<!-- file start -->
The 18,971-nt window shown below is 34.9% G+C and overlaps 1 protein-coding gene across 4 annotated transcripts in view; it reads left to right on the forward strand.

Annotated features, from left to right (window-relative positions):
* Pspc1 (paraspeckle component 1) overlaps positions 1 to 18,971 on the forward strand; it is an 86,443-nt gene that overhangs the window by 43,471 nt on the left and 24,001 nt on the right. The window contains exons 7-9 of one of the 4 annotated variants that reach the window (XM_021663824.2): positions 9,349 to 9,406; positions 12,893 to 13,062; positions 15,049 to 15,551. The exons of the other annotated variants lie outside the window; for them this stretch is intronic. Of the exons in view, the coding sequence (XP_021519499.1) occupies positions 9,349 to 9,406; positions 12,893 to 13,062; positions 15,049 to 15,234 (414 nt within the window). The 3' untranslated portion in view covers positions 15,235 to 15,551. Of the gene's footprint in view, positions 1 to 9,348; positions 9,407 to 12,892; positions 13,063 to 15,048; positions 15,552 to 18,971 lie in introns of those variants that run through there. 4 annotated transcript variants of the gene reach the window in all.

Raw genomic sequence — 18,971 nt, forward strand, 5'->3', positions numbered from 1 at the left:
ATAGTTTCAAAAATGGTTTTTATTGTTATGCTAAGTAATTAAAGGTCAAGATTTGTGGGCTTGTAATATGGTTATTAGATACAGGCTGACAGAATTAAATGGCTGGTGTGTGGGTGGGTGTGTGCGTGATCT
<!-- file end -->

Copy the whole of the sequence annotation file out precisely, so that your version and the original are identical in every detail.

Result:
The 18,971-nt window shown below is 34.9% G+C and overlaps 1 protein-coding gene across 4 annotated transcripts in view; it reads left to right on the forward strand.

Annotated features, from left to right (window-relative positions):
* Pspc1 (paraspeckle component 1) overlaps positions 1 to 18,971 on the forward strand; it is an 86,443-nt gene that overhangs the window by 43,471 nt on the left and 24,001 nt on the right. The window contains exons 7-9 of one of the 4 annotated variants that reach the window (XM_021663824.2): positions 9,349 to 9,406; positions 12,893 to 13,062; positions 15,049 to 15,551. The exons of the other annotated variants lie outside the window; for them this stretch is intronic. Of the exons in view, the coding sequence (XP_021519499.1) occupies positions 9,349 to 9,406; positions 12,893 to 13,062; positions 15,049 to 15,234 (414 nt within the window). The 3' untranslated portion in view covers positions 15,235 to 15,551. Of the gene's footprint in view, positions 1 to 9,348; positions 9,407 to 12,892; positions 13,063 to 15,048; positions 15,552 to 18,971 lie in introns of those variants that run through there. 4 annotated transcript variants of the gene reach the window in all.

Raw genomic sequence — 18,971 nt, forward strand, 5'->3', positions numbered from 1 at the left:
ATAGTTTCAAAAATGGTTTTTATTGTTATGCTAAGTAATTAAAGGTCAAGATTTGTGGGCTTGTAATATGGTTATTAGATACAGGCTGACAGAATTAAATGGCTGGTGTGTGGGTGGGTGTGTGCGTGATCT